Review Summary: Thought radio rock was dead? Well, you're right. But at least there's hope for the future.Out of nowhere
– that’s the best way I can describe Failure Anthem’s sudden ascendance within the genre of hard rock. I know that many of us like to pretend that talented, wholly accessible rock bands are a dime in a dozen, but the truth is that very few of them that can pull off that combination of traits successfully. Alter Bridge is a band that immediately comes to mind when listening to these guys; perhaps even with a trace of old school Seether, but there’s not very many other bands that you can readily equate them to. The mystery, then, of how
they seemingly rose to prominence overnight begins to unravel. Hard rock, radio rock, or whatever
you want to call it died sometime in the mid-2000s, so when a band like Failure Anthem comes along with a debut as strong and immediate as First World Problems
, it’s almost as if they become relevant by default. Failure Anthem, however, is more than just an opportunistic band recognizing a void and filling it. First World Problems
showcases an ideal blend of what it takes to be popular and what it takes to be good – and while the former may take some time to come to fruition, the latter is already proving to be true.
First World Problems
is a soaring, radio-ready rock album. The choruses are simple but memorable, thriving on frontman JD Eubanks’ powerful yet deceivingly versatile vocals. The melodies present on tracks such as ‘Paralyzed’ or ‘Leap of Faith’ are proof that the band has what it takes to stick around with the likes of Breaking Benjamin, Alter Bridge, and other hard rock staples. The guitar contributions, while technically proficient, rarely exceed expectations – they’re essentially just a steady source of riffs to ensure that the pace of the record remains upbeat at all times. If you’re looking for their best guitar work, you probably don’t need to listen past the opening title track, which features one of their better solos towards the song’s latter half. The most disappointing aspect of the record most likely comes in the form of the group’s percussive offering, which is rarely ambitious enough to deviate from the song’s established pace – a safe, mid-tempo drumming pattern that allows the focus to remain on the vocals. When you take everything into account, it would be fair to describe Failure Anthem as an amalgamation of the Seethers, Shinedowns, Breaking Benjamins, et al of the world with the fortunate asset of having a vocalist in the realm of guys like Myles Kennedy and Chris Robertson.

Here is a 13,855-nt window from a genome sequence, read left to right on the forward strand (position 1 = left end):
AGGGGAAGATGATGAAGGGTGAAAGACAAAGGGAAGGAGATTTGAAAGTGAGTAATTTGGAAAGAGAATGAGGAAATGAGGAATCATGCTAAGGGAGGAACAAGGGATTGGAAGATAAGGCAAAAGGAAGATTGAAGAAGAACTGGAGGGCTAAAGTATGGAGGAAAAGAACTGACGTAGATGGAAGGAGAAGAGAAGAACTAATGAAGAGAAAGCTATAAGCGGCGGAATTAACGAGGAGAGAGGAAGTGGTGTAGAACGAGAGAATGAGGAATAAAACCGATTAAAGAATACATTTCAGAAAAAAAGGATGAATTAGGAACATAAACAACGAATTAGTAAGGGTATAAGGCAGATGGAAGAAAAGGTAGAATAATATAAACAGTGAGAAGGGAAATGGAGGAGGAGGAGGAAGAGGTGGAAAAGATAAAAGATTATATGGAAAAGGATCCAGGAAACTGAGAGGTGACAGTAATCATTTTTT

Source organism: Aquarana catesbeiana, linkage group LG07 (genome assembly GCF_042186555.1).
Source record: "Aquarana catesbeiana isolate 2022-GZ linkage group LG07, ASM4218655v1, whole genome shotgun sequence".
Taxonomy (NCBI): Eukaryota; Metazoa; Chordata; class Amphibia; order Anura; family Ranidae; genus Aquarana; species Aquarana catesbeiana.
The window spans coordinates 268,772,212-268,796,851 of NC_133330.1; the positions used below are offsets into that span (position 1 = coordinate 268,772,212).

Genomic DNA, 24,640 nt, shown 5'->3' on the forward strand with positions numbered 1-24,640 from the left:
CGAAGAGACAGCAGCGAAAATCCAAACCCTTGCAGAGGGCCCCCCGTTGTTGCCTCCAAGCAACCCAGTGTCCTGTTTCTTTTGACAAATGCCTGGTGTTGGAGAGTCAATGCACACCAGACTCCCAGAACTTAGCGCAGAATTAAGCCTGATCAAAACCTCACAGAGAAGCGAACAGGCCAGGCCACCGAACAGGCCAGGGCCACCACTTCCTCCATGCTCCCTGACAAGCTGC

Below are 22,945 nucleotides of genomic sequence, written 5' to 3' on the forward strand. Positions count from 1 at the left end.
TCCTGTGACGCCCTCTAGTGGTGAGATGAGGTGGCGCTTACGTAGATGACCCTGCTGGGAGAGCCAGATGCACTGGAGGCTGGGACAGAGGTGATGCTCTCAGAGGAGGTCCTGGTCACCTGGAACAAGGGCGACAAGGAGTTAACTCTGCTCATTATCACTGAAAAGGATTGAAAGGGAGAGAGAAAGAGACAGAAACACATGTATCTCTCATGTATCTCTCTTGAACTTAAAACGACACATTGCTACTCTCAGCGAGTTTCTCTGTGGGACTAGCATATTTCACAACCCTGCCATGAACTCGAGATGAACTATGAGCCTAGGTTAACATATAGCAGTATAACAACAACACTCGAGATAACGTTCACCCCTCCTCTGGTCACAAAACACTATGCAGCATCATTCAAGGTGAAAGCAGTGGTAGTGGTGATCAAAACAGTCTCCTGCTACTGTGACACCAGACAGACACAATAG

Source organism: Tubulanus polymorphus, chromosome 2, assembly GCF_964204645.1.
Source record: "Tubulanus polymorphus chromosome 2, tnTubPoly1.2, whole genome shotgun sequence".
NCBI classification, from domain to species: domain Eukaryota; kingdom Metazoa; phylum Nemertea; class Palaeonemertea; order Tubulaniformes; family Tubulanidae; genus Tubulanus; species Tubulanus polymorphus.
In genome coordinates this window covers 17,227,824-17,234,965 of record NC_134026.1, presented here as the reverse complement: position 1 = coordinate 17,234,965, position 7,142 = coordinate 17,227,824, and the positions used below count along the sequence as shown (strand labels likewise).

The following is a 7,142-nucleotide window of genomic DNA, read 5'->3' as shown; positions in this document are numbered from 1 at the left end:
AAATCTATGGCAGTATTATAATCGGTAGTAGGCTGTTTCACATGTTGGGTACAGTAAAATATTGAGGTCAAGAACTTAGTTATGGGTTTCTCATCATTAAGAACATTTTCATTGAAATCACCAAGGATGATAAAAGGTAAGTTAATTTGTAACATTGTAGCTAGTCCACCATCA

The real strength of First World Problems
is the songwriting. In a genre that is inherently homogenous, the ability to deliver an entire album of engaging, creative songs can be the difference between a band that earns critical praise and one that draws petitions in an attempt to stop them from creating music. First World Problems
is as fresh sounding of a hard rock record as I’ve heard since the genre’s aforementioned heyday. The opening trifecta (‘First World Problems’, ‘The Ghost Inside’, ‘Paralyzed’) all serve as pretty standard (albeit good) rock songs, while the middle section and back half proves to be far more expansive. The track listing and overall ebb and flow of an album isn’t often considered to be very important, especially on overtly accessible rock records, but on First World Problems
it is a noticeable strength. ‘Here For Good’ possesses one of the album’s more stunning bridges, while ‘Carousel’ features beautiful female vocal contributions that results in a downright haunting duet. As the album comes to a close, ‘One Step at a Time’ offers up the band’s most infectious and pop-leaning rhythm, all before ‘I Won’t Say Goodbye’ draws the curtain for good with an uplifting anthem that seems to be dedicated to keeping a relationship alive – all too appropriate for fans who might not want the experience to end.
Failure Anthem’s debut is nothing out of the ordinary. It is just catchy, upbeat rock music executed by a group of musicians with a little bit of talent and vision. They have plenty of flaws, and they aren’t the next coming of the Foo Fighters, but they are definitely creating new waves of energy in a genre pool that has been stagnant for years – a feat worth lauding in itself. If you don’t mind the intrinsic faults of popular rock music, then First World Problems
is likely a debut that will capture your interest from start to finish. Even if you’re a cynic like me, there’s enough quality material that you just might get caught off-guard and find yourself enjoying this album more than you ever expected (or wanted) to. Regardless of whether they spark a small amount of interest or ignite a blaze, the fact that they’re just getting started means that the future is looking up for this group of young rockers.